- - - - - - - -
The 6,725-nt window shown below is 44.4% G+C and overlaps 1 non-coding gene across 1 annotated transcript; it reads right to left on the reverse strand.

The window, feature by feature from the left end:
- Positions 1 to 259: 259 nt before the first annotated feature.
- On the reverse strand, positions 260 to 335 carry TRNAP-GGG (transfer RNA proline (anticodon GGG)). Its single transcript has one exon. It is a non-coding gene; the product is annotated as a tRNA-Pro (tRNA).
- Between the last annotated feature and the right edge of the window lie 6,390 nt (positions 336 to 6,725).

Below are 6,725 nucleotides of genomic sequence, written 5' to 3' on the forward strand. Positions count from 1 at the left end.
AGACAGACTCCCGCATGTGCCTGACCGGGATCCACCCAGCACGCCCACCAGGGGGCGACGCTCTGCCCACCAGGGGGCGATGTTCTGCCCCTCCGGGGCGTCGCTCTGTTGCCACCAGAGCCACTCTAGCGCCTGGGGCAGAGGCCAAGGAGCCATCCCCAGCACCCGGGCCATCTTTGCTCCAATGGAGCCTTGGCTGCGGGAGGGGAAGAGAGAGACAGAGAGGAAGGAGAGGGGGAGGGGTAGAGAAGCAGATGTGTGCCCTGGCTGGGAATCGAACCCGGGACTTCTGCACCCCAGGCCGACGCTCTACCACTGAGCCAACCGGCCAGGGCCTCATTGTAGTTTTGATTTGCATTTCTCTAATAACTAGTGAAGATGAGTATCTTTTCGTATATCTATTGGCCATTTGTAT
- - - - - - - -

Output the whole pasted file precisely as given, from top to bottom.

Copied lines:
The 6,725-nt window shown below is 44.4% G+C and overlaps 1 non-coding gene across 1 annotated transcript; it reads right to left on the reverse strand.

The window, feature by feature from the left end:
- Positions 1 to 259: 259 nt before the first annotated feature.
- On the reverse strand, positions 260 to 335 carry TRNAP-GGG (transfer RNA proline (anticodon GGG)). Its single transcript has one exon. It is a non-coding gene; the product is annotated as a tRNA-Pro (tRNA).
- Between the last annotated feature and the right edge of the window lie 6,390 nt (positions 336 to 6,725).

Below are 6,725 nucleotides of genomic sequence, written 5' to 3' on the forward strand. Positions count from 1 at the left end.
AGACAGACTCCCGCATGTGCCTGACCGGGATCCACCCAGCACGCCCACCAGGGGGCGACGCTCTGCCCACCAGGGGGCGATGTTCTGCCCCTCCGGGGCGTCGCTCTGTTGCCACCAGAGCCACTCTAGCGCCTGGGGCAGAGGCCAAGGAGCCATCCCCAGCACCCGGGCCATCTTTGCTCCAATGGAGCCTTGGCTGCGGGAGGGGAAGAGAGAGACAGAGAGGAAGGAGAGGGGGAGGGGTAGAGAAGCAGATGTGTGCCCTGGCTGGGAATCGAACCCGGGACTTCTGCACCCCAGGCCGACGCTCTACCACTGAGCCAACCGGCCAGGGCCTCATTGTAGTTTTGATTTGCATTTCTCTAATAACTAGTGAAGATGAGTATCTTTTCGTATATCTATTGGCCATTTGTAT